God sends each believer through a process the Bible calls sanctification. Though that’s a large, confusing word, the meaning is simple. Sanctify means “to make holy” or “to set apart.” So when something is sanctified, it’s separated from a common use and designated for a sacred one.

In the Old Testament, God sanctified a number of things: He made the seventh day holy, set aside the Levite tribe as priests, and consecrated places like the tabernacle (Gen. 2:3; Num. 3:1-51).

The Lord still sanctifies today. Before salvation, we are spiritually dead (Eph. 2:1-3; Rom. 5:10). But the moment we trust Jesus Christ as our Savior, our sins are wiped away, and we are adopted into God’s family forever.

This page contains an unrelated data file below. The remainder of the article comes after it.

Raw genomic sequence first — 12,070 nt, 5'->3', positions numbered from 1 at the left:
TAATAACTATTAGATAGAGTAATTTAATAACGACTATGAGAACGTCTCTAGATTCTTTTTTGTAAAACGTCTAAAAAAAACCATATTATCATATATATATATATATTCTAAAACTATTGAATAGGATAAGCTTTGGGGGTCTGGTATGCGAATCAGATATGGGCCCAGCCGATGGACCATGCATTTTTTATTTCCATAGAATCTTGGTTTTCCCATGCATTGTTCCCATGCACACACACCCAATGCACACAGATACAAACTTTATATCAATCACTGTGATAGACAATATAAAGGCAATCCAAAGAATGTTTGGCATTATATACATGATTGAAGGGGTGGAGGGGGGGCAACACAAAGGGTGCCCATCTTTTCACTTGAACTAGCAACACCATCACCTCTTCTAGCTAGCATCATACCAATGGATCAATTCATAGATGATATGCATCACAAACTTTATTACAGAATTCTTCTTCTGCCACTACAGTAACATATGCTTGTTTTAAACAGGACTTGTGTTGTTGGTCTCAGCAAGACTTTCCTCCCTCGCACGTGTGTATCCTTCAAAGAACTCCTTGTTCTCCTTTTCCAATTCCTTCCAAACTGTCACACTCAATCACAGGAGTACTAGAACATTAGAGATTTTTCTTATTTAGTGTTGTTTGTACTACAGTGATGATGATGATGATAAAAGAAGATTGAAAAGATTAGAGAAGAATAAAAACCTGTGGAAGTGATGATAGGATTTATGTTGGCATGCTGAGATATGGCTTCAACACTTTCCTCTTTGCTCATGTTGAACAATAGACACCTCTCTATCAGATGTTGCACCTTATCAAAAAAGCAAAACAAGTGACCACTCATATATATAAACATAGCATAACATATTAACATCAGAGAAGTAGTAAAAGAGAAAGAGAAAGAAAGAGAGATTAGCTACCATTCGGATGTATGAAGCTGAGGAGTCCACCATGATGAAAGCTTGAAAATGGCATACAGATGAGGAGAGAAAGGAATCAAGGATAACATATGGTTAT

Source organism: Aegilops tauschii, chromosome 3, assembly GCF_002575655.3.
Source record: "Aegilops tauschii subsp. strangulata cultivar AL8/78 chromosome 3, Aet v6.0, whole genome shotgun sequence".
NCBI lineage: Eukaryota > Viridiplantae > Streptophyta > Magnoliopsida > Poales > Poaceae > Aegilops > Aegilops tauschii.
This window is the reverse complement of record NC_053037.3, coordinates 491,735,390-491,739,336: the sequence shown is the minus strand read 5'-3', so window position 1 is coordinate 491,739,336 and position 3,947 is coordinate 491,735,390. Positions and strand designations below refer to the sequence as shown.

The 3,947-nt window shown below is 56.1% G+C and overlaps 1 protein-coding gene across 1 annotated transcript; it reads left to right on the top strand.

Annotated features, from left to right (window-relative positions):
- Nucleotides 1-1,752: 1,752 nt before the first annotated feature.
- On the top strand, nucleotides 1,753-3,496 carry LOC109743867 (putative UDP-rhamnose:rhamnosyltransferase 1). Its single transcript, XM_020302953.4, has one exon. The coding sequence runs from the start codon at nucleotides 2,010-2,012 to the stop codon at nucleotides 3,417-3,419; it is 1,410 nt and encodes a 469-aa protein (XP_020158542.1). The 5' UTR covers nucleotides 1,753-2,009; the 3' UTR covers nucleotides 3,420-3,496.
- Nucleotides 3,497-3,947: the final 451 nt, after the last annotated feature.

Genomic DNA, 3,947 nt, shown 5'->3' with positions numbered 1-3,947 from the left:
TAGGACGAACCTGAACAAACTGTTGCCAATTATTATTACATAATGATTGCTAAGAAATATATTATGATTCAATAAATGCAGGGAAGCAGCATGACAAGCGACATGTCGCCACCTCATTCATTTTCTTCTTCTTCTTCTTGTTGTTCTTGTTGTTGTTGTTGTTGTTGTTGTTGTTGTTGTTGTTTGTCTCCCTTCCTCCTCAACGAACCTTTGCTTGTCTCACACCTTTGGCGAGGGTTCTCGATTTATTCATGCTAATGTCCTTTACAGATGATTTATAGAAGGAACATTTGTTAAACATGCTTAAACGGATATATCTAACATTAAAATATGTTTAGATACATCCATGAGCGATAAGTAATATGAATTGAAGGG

We are set apart as a child of God for a sacred purpose. We aren’t to chase after personal gain; we should serve God and bring Him honor and glory with our life. Sanctification is the believer’s cleansing or purging from the nature of sin.

This experience is not for sinners, but for people who, through grace, are saved and reconciled to God. This second work of grace makes the believer to be holy, have the nature of God and reflect the life of our Lord and Saviour Jesus Christ.

Members of God’s family—also known as saints—are called to reflect His glory. The word saint shares its root with sanctification. We are given this moniker, not because we live sinless lives but because the One we belong to is perfectly holy.



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